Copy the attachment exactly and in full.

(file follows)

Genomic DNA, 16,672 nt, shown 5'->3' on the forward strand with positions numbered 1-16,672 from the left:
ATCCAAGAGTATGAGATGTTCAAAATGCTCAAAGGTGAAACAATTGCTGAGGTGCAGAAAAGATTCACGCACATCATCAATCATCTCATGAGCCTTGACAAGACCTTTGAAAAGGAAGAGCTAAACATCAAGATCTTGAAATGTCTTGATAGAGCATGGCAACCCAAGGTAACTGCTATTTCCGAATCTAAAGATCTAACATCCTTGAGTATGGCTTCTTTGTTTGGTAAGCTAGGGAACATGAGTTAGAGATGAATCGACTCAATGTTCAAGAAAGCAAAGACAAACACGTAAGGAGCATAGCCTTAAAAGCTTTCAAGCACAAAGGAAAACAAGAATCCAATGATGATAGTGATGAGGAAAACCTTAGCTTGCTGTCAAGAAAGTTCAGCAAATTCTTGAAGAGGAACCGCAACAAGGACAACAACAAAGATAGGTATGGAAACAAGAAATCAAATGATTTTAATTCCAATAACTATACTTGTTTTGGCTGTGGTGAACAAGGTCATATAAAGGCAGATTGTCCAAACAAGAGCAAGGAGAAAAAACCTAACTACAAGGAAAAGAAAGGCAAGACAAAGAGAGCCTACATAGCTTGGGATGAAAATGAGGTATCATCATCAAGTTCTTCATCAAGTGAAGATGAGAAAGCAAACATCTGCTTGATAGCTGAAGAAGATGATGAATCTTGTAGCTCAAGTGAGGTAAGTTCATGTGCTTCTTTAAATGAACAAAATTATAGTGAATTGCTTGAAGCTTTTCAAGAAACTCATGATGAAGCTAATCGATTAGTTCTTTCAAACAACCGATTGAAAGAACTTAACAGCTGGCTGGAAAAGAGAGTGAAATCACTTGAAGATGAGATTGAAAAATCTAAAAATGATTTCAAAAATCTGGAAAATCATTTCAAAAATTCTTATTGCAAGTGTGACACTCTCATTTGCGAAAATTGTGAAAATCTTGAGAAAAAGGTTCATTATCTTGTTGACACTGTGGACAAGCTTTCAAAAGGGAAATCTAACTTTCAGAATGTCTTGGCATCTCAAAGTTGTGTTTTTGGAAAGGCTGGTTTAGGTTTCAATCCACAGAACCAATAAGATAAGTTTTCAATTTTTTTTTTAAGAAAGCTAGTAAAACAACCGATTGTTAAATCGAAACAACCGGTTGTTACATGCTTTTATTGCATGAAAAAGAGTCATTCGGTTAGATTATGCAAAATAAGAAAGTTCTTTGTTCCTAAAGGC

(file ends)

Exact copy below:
Genomic DNA, 16,672 nt, shown 5'->3' on the forward strand with positions numbered 1-16,672 from the left:
ATCCAAGAGTATGAGATGTTCAAAATGCTCAAAGGTGAAACAATTGCTGAGGTGCAGAAAAGATTCACGCACATCATCAATCATCTCATGAGCCTTGACAAGACCTTTGAAAAGGAAGAGCTAAACATCAAGATCTTGAAATGTCTTGATAGAGCATGGCAACCCAAGGTAACTGCTATTTCCGAATCTAAAGATCTAACATCCTTGAGTATGGCTTCTTTGTTTGGTAAGCTAGGGAACATGAGTTAGAGATGAATCGACTCAATGTTCAAGAAAGCAAAGACAAACACGTAAGGAGCATAGCCTTAAAAGCTTTCAAGCACAAAGGAAAACAAGAATCCAATGATGATAGTGATGAGGAAAACCTTAGCTTGCTGTCAAGAAAGTTCAGCAAATTCTTGAAGAGGAACCGCAACAAGGACAACAACAAAGATAGGTATGGAAACAAGAAATCAAATGATTTTAATTCCAATAACTATACTTGTTTTGGCTGTGGTGAACAAGGTCATATAAAGGCAGATTGTCCAAACAAGAGCAAGGAGAAAAAACCTAACTACAAGGAAAAGAAAGGCAAGACAAAGAGAGCCTACATAGCTTGGGATGAAAATGAGGTATCATCATCAAGTTCTTCATCAAGTGAAGATGAGAAAGCAAACATCTGCTTGATAGCTGAAGAAGATGATGAATCTTGTAGCTCAAGTGAGGTAAGTTCATGTGCTTCTTTAAATGAACAAAATTATAGTGAATTGCTTGAAGCTTTTCAAGAAACTCATGATGAAGCTAATCGATTAGTTCTTTCAAACAACCGATTGAAAGAACTTAACAGCTGGCTGGAAAAGAGAGTGAAATCACTTGAAGATGAGATTGAAAAATCTAAAAATGATTTCAAAAATCTGGAAAATCATTTCAAAAATTCTTATTGCAAGTGTGACACTCTCATTTGCGAAAATTGTGAAAATCTTGAGAAAAAGGTTCATTATCTTGTTGACACTGTGGACAAGCTTTCAAAAGGGAAATCTAACTTTCAGAATGTCTTGGCATCTCAAAGTTGTGTTTTTGGAAAGGCTGGTTTAGGTTTCAATCCACAGAACCAATAAGATAAGTTTTCAATTTTTTTTTTAAGAAAGCTAGTAAAACAACCGATTGTTAAATCGAAACAACCGGTTGTTACATGCTTTTATTGCATGAAAAAGAGTCATTCGGTTAGATTATGCAAAATAAGAAAGTTCTTTGTTCCTAAAGGC